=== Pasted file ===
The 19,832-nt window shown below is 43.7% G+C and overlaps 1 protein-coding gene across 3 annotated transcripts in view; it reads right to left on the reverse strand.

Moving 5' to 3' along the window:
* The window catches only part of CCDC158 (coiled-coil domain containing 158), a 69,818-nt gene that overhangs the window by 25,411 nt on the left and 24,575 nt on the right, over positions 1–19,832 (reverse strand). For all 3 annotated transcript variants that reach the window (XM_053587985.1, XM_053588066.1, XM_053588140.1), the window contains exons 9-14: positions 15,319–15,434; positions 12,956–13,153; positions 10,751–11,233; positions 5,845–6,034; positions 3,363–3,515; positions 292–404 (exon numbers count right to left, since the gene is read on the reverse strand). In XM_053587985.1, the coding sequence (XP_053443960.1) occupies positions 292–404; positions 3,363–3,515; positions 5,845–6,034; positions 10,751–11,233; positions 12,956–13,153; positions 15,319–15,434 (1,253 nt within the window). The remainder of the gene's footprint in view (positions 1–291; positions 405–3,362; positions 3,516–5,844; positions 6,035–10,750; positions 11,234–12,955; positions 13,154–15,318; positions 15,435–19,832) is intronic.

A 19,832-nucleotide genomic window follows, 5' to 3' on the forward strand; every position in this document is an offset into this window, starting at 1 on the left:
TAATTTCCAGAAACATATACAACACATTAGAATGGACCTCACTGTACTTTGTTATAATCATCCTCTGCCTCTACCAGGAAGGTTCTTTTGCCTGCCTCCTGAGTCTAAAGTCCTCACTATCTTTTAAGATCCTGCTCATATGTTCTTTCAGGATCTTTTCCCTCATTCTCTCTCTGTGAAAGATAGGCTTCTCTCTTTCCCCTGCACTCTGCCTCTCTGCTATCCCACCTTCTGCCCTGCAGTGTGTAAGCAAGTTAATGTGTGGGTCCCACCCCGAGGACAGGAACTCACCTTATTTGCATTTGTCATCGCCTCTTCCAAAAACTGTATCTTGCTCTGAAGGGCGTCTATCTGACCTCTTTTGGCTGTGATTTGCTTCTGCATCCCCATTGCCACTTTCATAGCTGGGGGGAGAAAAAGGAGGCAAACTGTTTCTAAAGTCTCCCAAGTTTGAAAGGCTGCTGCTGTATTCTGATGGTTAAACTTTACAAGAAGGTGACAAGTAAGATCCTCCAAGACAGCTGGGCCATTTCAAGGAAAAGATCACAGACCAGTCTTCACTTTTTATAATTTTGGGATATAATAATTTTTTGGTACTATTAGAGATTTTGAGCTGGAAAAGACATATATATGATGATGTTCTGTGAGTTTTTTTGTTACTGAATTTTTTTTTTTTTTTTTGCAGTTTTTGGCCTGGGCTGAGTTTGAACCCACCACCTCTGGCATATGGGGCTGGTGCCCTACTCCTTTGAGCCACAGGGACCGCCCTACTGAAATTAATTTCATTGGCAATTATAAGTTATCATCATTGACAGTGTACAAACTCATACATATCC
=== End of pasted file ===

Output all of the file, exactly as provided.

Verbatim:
The 19,832-nt window shown below is 43.7% G+C and overlaps 1 protein-coding gene across 3 annotated transcripts in view; it reads right to left on the reverse strand.

Moving 5' to 3' along the window:
* The window catches only part of CCDC158 (coiled-coil domain containing 158), a 69,818-nt gene that overhangs the window by 25,411 nt on the left and 24,575 nt on the right, over positions 1–19,832 (reverse strand). For all 3 annotated transcript variants that reach the window (XM_053587985.1, XM_053588066.1, XM_053588140.1), the window contains exons 9-14: positions 15,319–15,434; positions 12,956–13,153; positions 10,751–11,233; positions 5,845–6,034; positions 3,363–3,515; positions 292–404 (exon numbers count right to left, since the gene is read on the reverse strand). In XM_053587985.1, the coding sequence (XP_053443960.1) occupies positions 292–404; positions 3,363–3,515; positions 5,845–6,034; positions 10,751–11,233; positions 12,956–13,153; positions 15,319–15,434 (1,253 nt within the window). The remainder of the gene's footprint in view (positions 1–291; positions 405–3,362; positions 3,516–5,844; positions 6,035–10,750; positions 11,234–12,955; positions 13,154–15,318; positions 15,435–19,832) is intronic.

A 19,832-nucleotide genomic window follows, 5' to 3' on the forward strand; every position in this document is an offset into this window, starting at 1 on the left:
TAATTTCCAGAAACATATACAACACATTAGAATGGACCTCACTGTACTTTGTTATAATCATCCTCTGCCTCTACCAGGAAGGTTCTTTTGCCTGCCTCCTGAGTCTAAAGTCCTCACTATCTTTTAAGATCCTGCTCATATGTTCTTTCAGGATCTTTTCCCTCATTCTCTCTCTGTGAAAGATAGGCTTCTCTCTTTCCCCTGCACTCTGCCTCTCTGCTATCCCACCTTCTGCCCTGCAGTGTGTAAGCAAGTTAATGTGTGGGTCCCACCCCGAGGACAGGAACTCACCTTATTTGCATTTGTCATCGCCTCTTCCAAAAACTGTATCTTGCTCTGAAGGGCGTCTATCTGACCTCTTTTGGCTGTGATTTGCTTCTGCATCCCCATTGCCACTTTCATAGCTGGGGGGAGAAAAAGGAGGCAAACTGTTTCTAAAGTCTCCCAAGTTTGAAAGGCTGCTGCTGTATTCTGATGGTTAAACTTTACAAGAAGGTGACAAGTAAGATCCTCCAAGACAGCTGGGCCATTTCAAGGAAAAGATCACAGACCAGTCTTCACTTTTTATAATTTTGGGATATAATAATTTTTTGGTACTATTAGAGATTTTGAGCTGGAAAAGACATATATATGATGATGTTCTGTGAGTTTTTTTGTTACTGAATTTTTTTTTTTTTTTTTGCAGTTTTTGGCCTGGGCTGAGTTTGAACCCACCACCTCTGGCATATGGGGCTGGTGCCCTACTCCTTTGAGCCACAGGGACCGCCCTACTGAAATTAATTTCATTGGCAATTATAAGTTATCATCATTGACAGTGTACAAACTCATACATATCC